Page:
The Indian Air Force currently owns around 60 AVRO 748s. The majority of these are used for communication, carriage of freight and courier duties, especially within the areas of responsibility of various IAF Commands. Seven aircraft were specially equipped for training navigators and four for signals training. All these till recently were engaged in their allotted jobs. Eighteen aircraft were made into pilot trainers. The mod involved only the duplication of the nose wheel steering tiller for the instructor seated on the right. Pilots were trained on these at Yelahanka Air Force Base just north of Bangalore. This base has recently come on the international map with air shows being held at it once every two years. The next one is due in February 2007. The Directorate General of Civil Aviation acquired two aircraft mainly for calibration of navigation and approach facilities at civil airfields. One aircraft was used by the National Remote Sensing Agency for geological exploration and the paramilitary Border Security Force used one aircraft for communications.

Unfortunately, the 748 was never meant to be a military transport. At the request of IAF, its door was enlarged to enable larger cargo items to be loaded and to allow para dropping without hitting the tail plane. However, to load a jeep in it, a 30-ft long ramp was required. The jeep would drive in and insert its front wheels into the aircraft. Then it had to be manually lifted and turned to get it in. Unloading it was just as difficult. Para dropping of troops or cargo even from the aircraft with the enlarged door was considered too dangerous with the risk of hitting the tail plane. The aircraft’s performance at hot and high airfields was hopelessly inadequate. Eventually IAF acquired the tail-loading An-32s which were powered specifically for IAF’s need for operating in the Himalayas.

The IAF has had four fatal crashes of the 748. The first occurred at Leh killing all 28 persons on board. At Yelahanka during an instructional sortie, the right engine of another aircraft seemed to lose power. It veered to the right, resumed its original take-off heading and then hit the ground and caught fire. The possibility that the engine was feathered either automatically or by the crew and that the aircraft was overloaded cannot be ruled out. The instructor, a pilot of the Navy, the pupil and 28 joyriding pilot officers from Jalahalli were killed. The next crash resulted from fatigue failure of the support of the right engine’s jet pipe. It dipped down and damaged the fuel pipeline leading to fire and fracture of the right wing. The relevant mod to prevent such an occurrence may not have been implemented on the doomed aircraft. The crew and an Air Force band perished in this accident. One IAF 748 loaned to Defence R&D Organisation had been modified for establishing airborne early warning technologies. Its radome separated from the support pylons and sliced off the top half of fin and rudder. All eight occupants of the aircraft were killed.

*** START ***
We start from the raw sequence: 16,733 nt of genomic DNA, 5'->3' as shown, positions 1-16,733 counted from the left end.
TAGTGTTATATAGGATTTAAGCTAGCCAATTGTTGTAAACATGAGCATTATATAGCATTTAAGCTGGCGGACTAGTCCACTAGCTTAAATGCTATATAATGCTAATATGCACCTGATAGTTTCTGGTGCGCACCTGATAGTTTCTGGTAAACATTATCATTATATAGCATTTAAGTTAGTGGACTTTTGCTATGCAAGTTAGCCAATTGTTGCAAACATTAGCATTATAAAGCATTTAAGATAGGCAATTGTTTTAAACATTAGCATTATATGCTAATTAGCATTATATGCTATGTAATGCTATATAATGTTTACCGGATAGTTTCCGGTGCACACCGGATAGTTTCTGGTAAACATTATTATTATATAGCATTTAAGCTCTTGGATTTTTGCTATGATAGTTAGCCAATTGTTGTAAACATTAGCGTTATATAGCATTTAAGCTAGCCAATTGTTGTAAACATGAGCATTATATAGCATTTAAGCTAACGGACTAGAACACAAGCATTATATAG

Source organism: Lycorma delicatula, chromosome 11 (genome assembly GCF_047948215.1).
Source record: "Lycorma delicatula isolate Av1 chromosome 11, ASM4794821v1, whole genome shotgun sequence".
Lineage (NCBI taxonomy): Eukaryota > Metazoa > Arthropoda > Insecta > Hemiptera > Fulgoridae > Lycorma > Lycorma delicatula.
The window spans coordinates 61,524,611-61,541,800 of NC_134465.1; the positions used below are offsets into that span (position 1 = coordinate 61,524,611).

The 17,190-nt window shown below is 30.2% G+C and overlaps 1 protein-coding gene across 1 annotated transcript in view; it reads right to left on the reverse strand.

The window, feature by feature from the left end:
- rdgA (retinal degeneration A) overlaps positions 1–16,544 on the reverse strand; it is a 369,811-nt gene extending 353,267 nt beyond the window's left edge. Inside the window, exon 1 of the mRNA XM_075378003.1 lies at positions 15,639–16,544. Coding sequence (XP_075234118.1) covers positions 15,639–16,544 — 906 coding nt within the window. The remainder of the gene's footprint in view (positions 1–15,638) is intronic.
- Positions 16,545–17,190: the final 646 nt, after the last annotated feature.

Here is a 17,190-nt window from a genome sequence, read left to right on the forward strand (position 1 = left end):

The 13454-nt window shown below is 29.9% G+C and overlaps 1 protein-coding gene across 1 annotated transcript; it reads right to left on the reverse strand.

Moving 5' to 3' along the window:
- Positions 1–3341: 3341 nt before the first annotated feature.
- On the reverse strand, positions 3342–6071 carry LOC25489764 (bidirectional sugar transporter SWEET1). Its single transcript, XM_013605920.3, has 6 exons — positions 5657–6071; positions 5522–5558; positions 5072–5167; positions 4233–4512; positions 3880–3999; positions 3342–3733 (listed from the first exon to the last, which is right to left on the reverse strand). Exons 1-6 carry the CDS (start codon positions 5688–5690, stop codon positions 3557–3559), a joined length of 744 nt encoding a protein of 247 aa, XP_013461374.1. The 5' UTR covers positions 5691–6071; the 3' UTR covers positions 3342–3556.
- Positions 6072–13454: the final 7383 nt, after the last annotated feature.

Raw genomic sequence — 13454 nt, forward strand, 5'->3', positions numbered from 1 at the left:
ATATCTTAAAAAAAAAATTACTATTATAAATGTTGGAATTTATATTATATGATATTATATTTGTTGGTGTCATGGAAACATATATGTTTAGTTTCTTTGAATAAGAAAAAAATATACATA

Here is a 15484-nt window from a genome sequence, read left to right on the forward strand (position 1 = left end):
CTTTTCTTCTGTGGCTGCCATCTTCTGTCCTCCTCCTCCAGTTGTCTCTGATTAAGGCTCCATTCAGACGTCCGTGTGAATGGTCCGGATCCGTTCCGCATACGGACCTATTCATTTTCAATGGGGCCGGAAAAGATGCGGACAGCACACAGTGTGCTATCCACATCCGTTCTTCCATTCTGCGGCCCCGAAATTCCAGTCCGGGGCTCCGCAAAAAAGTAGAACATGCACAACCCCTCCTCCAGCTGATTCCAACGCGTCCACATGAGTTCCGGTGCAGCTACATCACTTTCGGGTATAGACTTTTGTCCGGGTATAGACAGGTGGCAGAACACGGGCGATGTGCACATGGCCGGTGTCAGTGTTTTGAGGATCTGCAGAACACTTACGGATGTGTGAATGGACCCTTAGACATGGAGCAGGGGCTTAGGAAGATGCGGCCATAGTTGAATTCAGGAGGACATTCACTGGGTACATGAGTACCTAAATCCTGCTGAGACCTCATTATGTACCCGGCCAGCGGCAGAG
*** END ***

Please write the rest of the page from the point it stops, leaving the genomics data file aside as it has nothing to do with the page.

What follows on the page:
During certification of the 748, the weight-altitude-temperature (WAT) curves were limited mainly by the second segment climb. This concerns the climb after take-off with the undercarriage up, engines continuing at maximum power and flaps still at take-off setting. The aircraft (at V2) must have a climb gradient of 2.4% or else its all-up-weight must be reduced till this requirement is met. However for safety, manuals are based on a gradient of only 1.8%. Surprisingly, in all the years of AVRO 748’s service in India there has never been a single accident due to poor performance in the second segment climb. At one time IA pilots had complained about this facet of the aircraft’s performance. Under the leadership of Dr Satish Dhawan, Director Indian Space Research Organisation, much investigation was carried out, including ferrying the aircraft to Woodford for trials and back. While the IA fleet was declared to be safe, Rolls Royce undertook some enhancement of power on the Dart engines.
Aircraft Manufacturing Depot later became a part of Hindustan Aeronautics Ltd in October 1964. The 748 acquired numerous prefixes starting from AVRO to HS (for Hawker Siddley) and BAe (for British Aerospace). Now that Woodford is known as the AVRO Division of BAE SYSTEMS, the aircraft can perhaps again be called the AVRO 748. The aircraft has done well for more than 45 years. It is a survivor and so is its name.

Copyright © GP CAPT KAPIL BHARGAVA. All rights reserved. Reproduction in whole or in part in any form or medium without express written permission of GP CAPT KAPIL BHARGAVA is prohibited.